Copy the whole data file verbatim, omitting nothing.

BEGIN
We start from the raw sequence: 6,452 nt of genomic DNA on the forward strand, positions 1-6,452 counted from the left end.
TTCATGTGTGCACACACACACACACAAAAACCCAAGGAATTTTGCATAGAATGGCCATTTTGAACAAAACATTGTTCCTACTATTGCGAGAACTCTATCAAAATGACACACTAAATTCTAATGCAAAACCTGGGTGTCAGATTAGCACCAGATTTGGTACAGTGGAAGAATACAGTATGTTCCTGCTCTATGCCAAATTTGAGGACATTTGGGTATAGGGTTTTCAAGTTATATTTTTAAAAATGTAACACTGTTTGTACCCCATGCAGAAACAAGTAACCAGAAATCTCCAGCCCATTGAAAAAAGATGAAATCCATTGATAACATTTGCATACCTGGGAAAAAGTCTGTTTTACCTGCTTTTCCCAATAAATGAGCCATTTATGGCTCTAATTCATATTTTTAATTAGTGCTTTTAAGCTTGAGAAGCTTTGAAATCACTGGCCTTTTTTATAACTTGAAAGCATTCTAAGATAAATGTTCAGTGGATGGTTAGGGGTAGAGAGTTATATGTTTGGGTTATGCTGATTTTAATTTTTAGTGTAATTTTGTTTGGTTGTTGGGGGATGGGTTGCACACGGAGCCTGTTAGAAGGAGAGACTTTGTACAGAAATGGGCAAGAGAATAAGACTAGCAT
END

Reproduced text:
We start from the raw sequence: 6,452 nt of genomic DNA on the forward strand, positions 1-6,452 counted from the left end.
TTCATGTGTGCACACACACACACACAAAAACCCAAGGAATTTTGCATAGAATGGCCATTTTGAACAAAACATTGTTCCTACTATTGCGAGAACTCTATCAAAATGACACACTAAATTCTAATGCAAAACCTGGGTGTCAGATTAGCACCAGATTTGGTACAGTGGAAGAATACAGTATGTTCCTGCTCTATGCCAAATTTGAGGACATTTGGGTATAGGGTTTTCAAGTTATATTTTTAAAAATGTAACACTGTTTGTACCCCATGCAGAAACAAGTAACCAGAAATCTCCAGCCCATTGAAAAAAGATGAAATCCATTGATAACATTTGCATACCTGGGAAAAAGTCTGTTTTACCTGCTTTTCCCAATAAATGAGCCATTTATGGCTCTAATTCATATTTTTAATTAGTGCTTTTAAGCTTGAGAAGCTTTGAAATCACTGGCCTTTTTTATAACTTGAAAGCATTCTAAGATAAATGTTCAGTGGATGGTTAGGGGTAGAGAGTTATATGTTTGGGTTATGCTGATTTTAATTTTTAGTGTAATTTTGTTTGGTTGTTGGGGGATGGGTTGCACACGGAGCCTGTTAGAAGGAGAGACTTTGTACAGAAATGGGCAAGAGAATAAGACTAGCAT